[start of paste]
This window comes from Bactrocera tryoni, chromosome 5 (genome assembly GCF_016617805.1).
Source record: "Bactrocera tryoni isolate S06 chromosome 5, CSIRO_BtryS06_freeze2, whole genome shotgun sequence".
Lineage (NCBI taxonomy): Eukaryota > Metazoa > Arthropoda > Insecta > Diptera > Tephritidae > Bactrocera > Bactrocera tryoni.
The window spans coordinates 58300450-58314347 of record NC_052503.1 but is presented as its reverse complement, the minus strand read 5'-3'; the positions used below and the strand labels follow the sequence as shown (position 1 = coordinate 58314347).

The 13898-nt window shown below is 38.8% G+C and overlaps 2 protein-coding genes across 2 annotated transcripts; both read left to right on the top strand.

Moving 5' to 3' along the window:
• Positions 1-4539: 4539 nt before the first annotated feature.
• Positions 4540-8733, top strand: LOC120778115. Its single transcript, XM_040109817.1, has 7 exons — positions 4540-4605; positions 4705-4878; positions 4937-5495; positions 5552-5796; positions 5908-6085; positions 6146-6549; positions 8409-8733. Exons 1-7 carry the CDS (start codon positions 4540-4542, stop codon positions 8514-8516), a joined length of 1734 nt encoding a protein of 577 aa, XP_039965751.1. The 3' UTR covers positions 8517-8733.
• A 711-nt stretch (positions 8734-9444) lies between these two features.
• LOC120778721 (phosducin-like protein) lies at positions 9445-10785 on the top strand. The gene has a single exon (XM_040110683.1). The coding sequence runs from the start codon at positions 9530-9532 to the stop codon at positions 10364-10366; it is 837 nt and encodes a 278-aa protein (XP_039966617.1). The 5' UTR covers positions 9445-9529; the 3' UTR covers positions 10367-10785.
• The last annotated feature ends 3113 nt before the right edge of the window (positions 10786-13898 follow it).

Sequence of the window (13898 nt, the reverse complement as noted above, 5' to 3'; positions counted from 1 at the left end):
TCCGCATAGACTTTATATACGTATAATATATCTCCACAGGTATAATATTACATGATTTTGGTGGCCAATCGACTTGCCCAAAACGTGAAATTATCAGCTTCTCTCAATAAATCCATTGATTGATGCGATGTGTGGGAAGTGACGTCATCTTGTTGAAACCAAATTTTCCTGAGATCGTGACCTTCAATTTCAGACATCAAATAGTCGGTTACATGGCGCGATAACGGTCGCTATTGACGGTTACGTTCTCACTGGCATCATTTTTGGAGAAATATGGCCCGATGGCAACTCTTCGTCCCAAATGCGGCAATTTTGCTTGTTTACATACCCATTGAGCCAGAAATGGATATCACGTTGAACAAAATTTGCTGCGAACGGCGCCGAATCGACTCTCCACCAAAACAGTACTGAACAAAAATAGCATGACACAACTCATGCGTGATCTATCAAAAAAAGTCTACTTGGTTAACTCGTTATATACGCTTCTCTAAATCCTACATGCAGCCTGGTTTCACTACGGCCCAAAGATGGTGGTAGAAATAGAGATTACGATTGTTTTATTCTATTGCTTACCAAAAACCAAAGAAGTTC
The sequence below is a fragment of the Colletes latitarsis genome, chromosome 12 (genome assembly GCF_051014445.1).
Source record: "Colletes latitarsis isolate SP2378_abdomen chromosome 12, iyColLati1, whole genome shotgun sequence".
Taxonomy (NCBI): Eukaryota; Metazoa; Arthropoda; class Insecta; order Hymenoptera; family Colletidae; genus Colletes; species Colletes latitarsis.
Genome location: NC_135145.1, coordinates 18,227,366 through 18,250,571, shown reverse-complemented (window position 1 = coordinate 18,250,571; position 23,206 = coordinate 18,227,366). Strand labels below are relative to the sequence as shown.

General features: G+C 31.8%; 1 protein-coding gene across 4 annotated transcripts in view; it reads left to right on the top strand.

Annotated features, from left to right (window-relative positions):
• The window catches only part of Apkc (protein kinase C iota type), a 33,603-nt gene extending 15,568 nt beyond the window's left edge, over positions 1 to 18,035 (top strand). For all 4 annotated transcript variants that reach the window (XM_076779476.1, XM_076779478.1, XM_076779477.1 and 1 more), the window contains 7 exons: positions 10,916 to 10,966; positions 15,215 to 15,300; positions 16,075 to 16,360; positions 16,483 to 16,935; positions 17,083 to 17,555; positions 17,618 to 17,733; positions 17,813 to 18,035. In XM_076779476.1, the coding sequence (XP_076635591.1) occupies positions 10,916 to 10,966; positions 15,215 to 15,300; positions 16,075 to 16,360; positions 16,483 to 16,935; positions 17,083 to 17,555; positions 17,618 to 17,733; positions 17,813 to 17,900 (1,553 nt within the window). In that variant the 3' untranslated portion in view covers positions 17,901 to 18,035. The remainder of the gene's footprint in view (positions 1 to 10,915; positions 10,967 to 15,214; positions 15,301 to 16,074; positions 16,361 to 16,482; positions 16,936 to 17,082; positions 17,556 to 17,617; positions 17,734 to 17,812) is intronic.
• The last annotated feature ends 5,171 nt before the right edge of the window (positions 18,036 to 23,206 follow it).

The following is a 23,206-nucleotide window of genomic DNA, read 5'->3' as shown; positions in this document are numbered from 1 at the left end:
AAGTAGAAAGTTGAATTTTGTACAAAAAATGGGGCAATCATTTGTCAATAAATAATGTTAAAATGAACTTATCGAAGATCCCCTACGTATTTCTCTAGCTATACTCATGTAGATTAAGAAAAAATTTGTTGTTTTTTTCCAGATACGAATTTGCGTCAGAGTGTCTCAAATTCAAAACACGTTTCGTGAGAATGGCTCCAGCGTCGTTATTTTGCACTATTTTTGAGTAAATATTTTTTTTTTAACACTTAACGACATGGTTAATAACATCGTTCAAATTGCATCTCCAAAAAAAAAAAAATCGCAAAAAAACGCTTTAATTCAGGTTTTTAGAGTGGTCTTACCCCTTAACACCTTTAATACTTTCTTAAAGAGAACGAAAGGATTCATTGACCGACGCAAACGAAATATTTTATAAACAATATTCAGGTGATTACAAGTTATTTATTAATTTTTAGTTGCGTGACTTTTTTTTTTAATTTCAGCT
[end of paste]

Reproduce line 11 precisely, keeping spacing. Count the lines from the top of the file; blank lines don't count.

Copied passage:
• The last annotated feature ends 3113 nt before the right edge of the window (positions 10786-13898 follow it).